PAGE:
State v. Pierce

Annotate this Case

263 S.C. 23 (1974)

207 S.E.2d 414

The STATE, Respondent, v. William J. PIERCE, Jr., Appellant.


Supreme Court of South Carolina.

August 8, 1974.

*24 *25 *26 Messrs. Joseph T. McElveen, Jr., of Sumter, James M. Connor and William E. Jenkinson, III, of Kingstree, for Appellant.

Messrs. J.C. Coleman, Dep. Atty. Gen., of Columbia, R. Kirk McLeod, Sol., and Robert W. Burkett, Asst. Sol., of Sumter, for Respondent.

August 8, 1974.

BUSSEY, Justice:

Defendant was indicted in Sumter County for the murder of Peg Cuttino and, after a change of venue was tried at the February, 1973 term of the Court of General Sessions for Williamsburg County. The jury returned a verdict of guilty and defendant was sentenced to life imprisonment. Notice of appeal was timely filed and this appeal followed.

Defendant's first contention is that the trial judge erred in refusing to grant his motion to strike certain testimony of State's witness Earl Williams.

Peg was reported missing on the afternoon of Friday, December 18, 1970, and her body was discovered buried under some leaves and small limbs in Manchester Forest in Sumter County on December 30, 1970. The indictment alleged that defendant had murdered Peg on December 18.

Williams testified that, while he and his father were in Manchester Forest hunting and cutting wood on the afternoon of Saturday, December 19, he saw the defendant some some 100-300 feet away standing in front of a white station wagon. Williams further testified that defendant looked toward him and his father and stood in front of the car so that its license place could not be seen. Williams stated that *27 defendant was still standing in front of the car when he and his father left the forest some two hours later.

The State also introduced testimony by certain law enforcement officials as to an oral confession obtained from defendant while he was incarcerated in Georgia. The voluntariness of this confession is not attacked on this appeal. The defendant in his testimony admitted making the confession but repudiated the incriminating content thereof. In this confession defendant said he drove over to Sumter from Swainsboro, Georgia, on Friday, December 18, and picked Peg up at a hamburger stand. Defendant said he then drove Peg out to Manchester Forest where he killed her.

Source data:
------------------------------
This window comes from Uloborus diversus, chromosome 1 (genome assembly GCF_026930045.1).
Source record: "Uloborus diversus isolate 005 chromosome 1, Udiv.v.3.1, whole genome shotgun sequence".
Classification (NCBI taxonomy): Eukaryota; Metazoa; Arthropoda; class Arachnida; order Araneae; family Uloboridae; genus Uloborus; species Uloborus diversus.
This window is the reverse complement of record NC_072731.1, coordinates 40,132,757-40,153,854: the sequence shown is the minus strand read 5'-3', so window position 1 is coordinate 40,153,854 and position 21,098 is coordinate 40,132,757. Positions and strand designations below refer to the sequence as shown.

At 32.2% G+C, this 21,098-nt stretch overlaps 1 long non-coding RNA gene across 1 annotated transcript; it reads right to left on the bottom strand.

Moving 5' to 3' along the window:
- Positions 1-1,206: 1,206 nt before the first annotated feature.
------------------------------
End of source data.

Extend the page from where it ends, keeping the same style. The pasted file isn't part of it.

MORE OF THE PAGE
Defendant introduced testimony by his employer that he was at work from shortly after 7 a. m on Friday, December 18, until around 4 o'clock that afternoon. There was also testimony that defendant attended a party at Twin City, Georgia, on Friday night. Defendant's date for that party testified that defendant picked her up at 7 p. m. and that they returned to her house around 11:30 p. m.

Defendant contends that the trial judge should have granted his motion to strike Williams' testimony because such testimony related to a date other than the date referred to in the indictment and because defendant was prejudiced by such testimony in that he was not prepared to impeach Williams' testimony by alibi testimony.

We disagree with these contentions.

While it is true that the State need not prove the exact date set forth in the indictment unless time is an essential element of the offense or is made a party of the description of it, State v. Rutledge, 232 S.C. 223, 101 S.E. (2d) 289 (1958), the State should not be allowed to prove a different date than that set forth in the indictment where defendant relies upon the defense of alibi, unless the defendant is held to have had knowledge that the State would attempt to prove a different date upon trial. In such a case it is proper for the trial judge, after allowing amendment *28 of the indictment, to declare a mistrial and allow defendant time to attempt to establish an alibi defense for the different date. See State v. Evans, 216 S.C. 328, 57 S.E. (2d) 756 (1950). See also State v. Whittemore, 255 N.C. 583, 122 S.E. (2d) 396 (1961).

However, in the present case the State did not attempt to prove that defendant committed the crime on December 19 instead of December 18 as alleged in the indictment. The State merely introduced evidence that defendant was in the Sumter area on December 19. The jury could have reasonably found that defendant committed the crime on December 18 and was still in the area on December 19.

Evidence to the effect that the defendant was in Sumter County on December 19 and at a spot near where the body was found, rather than being inconsistent with the indictment, was corroborative of the State's evidence tending to prove that the crime had been committed by the defendant on December 18, particularly in view of the fact that the defendant repudiated his confession and denied that he had been in Sumter County at all. It follows that there was no error in the admission of the testimony of Williams.

Also, defendant's counsel in his cross-examination of Williams indicated that he had talked to Williams prior to the trial and that Williams had told him that he had seen defendant in the forest on either Saturday, December 19, or Sunday, December 20. Therefore, defendant cannot say that he was surprised by Williams' testimony at the trial.